Tue. May 30th, 2023
Orchid Mantis' amazing camouflage isn't exactly orchid-like

In his 1879 account of wanderings in the East, the travel writer James Hingston describes how he was treated to a bizarre experience in West Java:

I am guided through his garden by my kind host and shown, among other things, a flower, a red orchid, which catches and feeds live flies. While I was present, he grabbed a butterfly and closed it in its beautiful but deadly leaves, as a spider would have wrapped it in a network.

What Hingston had seen was not a carnivorous orchid, as he thought. But the reality is no less weird or fascinating. He had seen an orchid mantis and was deceived by it, Hymenopus coronatuswhich is not a plant but an insect.

We have known orchid mantises for over 100 years. Famous naturalists such as Alfred Russell Wallace have speculated about their extraordinary appearance. The orchid mantis eschews the dull green or brown of most mantises and is resplendent in white and pink. The upper parts of its legs are very flattened and heart-shaped, and look eerie like flower petals. On a leaf it would be very noticeable, but when you’re on a flower it’s extremely hard to see. In photographs, the praying mantis is often shown in or next to a flower, challenging the reader to recognize it.

Hide in plain sight?

At first glance, this is a classic evolution story and a ready case: the praying mantis evolved to mimic the flower as a form of cryptis, allowing it to hide among its petals and feed on insects it attracts . through the flower. Cryptic mimicry by predators is well known. For example, crab spiders camouflage against a flower and can change from yellow to white to match their host flower. The orchid mantis is sort of a poster child for such cryptic mimicry. This evolutionary story is so blatantly true that it is often discussed as an established fact today.

No one seemed to have noticed that there was no evidence to support this hypothesis. Orchid mantises are actually very rare in the field, so their behavior is only known from captivity. For example, no one knows exactly which flower to mimic the praying mantis.

Now a series of new studies by James O’Hanlon and colleagues make it very clear that we have been wrong all along. While it is indeed a flower mimic – the first known animal to do so – the orchid mantis does not hide inside an orchid. It doesn’t hide at all. And to an insect, it doesn’t even look like an orchid.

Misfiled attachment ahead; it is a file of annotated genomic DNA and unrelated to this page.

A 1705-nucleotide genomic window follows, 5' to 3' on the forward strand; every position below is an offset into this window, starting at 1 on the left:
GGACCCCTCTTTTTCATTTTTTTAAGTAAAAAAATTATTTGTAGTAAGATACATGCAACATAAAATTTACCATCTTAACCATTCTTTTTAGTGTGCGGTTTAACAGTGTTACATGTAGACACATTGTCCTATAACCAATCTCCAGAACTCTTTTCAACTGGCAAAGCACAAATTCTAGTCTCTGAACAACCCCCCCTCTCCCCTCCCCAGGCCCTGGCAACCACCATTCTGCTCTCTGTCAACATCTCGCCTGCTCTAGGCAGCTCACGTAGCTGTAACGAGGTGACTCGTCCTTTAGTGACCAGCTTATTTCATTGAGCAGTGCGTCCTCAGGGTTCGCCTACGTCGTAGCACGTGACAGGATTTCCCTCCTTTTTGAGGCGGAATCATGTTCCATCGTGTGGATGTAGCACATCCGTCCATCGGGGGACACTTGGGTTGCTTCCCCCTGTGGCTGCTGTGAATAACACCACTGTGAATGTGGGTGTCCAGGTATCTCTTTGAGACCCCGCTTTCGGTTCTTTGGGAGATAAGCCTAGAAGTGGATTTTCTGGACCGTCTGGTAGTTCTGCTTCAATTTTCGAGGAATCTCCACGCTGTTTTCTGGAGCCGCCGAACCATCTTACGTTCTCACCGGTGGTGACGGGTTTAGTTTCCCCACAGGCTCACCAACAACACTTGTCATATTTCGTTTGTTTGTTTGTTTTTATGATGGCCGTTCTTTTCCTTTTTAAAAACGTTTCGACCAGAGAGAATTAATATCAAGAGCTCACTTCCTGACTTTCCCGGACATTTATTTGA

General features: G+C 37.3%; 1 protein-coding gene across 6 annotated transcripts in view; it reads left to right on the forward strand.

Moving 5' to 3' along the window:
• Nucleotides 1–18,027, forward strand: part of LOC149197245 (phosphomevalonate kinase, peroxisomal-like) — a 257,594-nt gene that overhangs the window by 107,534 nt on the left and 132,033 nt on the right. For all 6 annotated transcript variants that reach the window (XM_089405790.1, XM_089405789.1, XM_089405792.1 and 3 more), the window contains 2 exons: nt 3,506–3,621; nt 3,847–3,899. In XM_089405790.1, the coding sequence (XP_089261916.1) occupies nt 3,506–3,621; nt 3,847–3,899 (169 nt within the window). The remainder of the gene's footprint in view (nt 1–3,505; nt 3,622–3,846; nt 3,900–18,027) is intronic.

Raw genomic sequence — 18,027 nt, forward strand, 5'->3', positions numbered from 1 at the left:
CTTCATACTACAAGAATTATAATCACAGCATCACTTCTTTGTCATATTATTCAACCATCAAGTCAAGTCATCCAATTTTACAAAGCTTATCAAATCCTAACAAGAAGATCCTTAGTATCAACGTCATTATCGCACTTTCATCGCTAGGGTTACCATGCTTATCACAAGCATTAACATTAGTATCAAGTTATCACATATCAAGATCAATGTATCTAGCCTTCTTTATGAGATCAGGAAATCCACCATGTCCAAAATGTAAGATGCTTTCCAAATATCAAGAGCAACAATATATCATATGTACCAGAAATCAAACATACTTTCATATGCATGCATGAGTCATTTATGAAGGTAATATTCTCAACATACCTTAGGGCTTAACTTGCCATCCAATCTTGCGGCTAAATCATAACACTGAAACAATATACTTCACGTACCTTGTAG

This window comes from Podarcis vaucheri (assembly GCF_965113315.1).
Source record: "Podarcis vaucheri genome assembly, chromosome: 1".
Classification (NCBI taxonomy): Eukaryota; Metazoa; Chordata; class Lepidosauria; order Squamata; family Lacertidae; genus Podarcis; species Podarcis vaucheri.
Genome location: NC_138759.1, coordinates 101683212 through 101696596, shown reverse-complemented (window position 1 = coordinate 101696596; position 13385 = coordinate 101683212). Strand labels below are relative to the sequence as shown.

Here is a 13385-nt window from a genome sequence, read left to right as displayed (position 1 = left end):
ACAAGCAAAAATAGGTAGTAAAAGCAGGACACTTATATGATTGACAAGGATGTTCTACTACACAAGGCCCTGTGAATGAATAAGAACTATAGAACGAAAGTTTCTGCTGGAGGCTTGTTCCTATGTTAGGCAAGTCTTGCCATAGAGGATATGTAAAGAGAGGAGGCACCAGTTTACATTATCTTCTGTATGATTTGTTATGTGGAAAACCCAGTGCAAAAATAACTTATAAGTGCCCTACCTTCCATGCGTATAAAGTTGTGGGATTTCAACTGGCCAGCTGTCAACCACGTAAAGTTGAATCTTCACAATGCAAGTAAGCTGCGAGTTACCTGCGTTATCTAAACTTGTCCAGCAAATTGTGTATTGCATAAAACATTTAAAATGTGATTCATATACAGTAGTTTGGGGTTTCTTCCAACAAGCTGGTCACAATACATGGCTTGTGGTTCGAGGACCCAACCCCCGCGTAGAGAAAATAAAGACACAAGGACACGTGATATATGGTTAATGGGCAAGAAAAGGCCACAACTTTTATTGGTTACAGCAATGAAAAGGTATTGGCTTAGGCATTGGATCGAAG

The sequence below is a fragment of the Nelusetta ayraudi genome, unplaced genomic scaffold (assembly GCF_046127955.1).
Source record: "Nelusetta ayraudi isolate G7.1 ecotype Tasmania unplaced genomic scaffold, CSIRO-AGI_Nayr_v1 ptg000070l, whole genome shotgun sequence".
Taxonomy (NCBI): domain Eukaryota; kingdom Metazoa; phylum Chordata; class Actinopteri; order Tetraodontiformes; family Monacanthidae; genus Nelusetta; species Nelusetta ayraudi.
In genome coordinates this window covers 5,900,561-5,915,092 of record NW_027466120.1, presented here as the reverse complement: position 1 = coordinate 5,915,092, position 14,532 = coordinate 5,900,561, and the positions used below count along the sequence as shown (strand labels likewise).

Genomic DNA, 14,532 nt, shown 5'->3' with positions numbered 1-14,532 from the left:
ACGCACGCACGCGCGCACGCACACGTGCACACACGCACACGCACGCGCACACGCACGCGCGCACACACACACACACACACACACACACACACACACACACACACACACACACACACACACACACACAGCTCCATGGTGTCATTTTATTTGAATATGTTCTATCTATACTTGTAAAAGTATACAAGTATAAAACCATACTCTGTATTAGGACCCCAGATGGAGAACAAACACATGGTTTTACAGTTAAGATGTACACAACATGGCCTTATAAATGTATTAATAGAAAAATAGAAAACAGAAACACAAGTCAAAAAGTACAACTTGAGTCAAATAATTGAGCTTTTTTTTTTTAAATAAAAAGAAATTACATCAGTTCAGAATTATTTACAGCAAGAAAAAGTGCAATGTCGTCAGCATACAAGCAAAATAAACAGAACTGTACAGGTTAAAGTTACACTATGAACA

A deadly attraction

O’Hanlon and colleagues began systematically testing the ideas behind the traditional view of the orchid mantis’ method. First, they tested whether praying mantises actually camouflage themselves between flowers, or whether they attract insects themselves. For a flower-seeking insect, as predicted, the color pattern of the praying mantis is indistinguishable from most common flowers. However, when combined with the most common flower in their habitat, insects approached mantises more often than flowers, showing that praying mantises are attractive to insects in their own right. The camouflage does not rely on them hiding near flowers.

“We can clearly see insects, such as bees, deviating from their flight paths and flying straight at this rogue predator,” O’Hanlon told me. “These beasts are great for questions like this because we can observe a dynamic interaction between predators and prey.”

Orchid mantis and some of their victims.

This phenomenon, known as aggressive mimicry, also occurs in other animals. The Bolas spider releases chemicals that imitate sex pheromones released by female moths looking for a mate. Male moths, with their elaborately feathered antennae, can detect these pheromones from miles away and are lured to their deaths. Carnivorous phototuris firefly females can mimic the flash responses of another firefly species, attracting amorous males to the menu.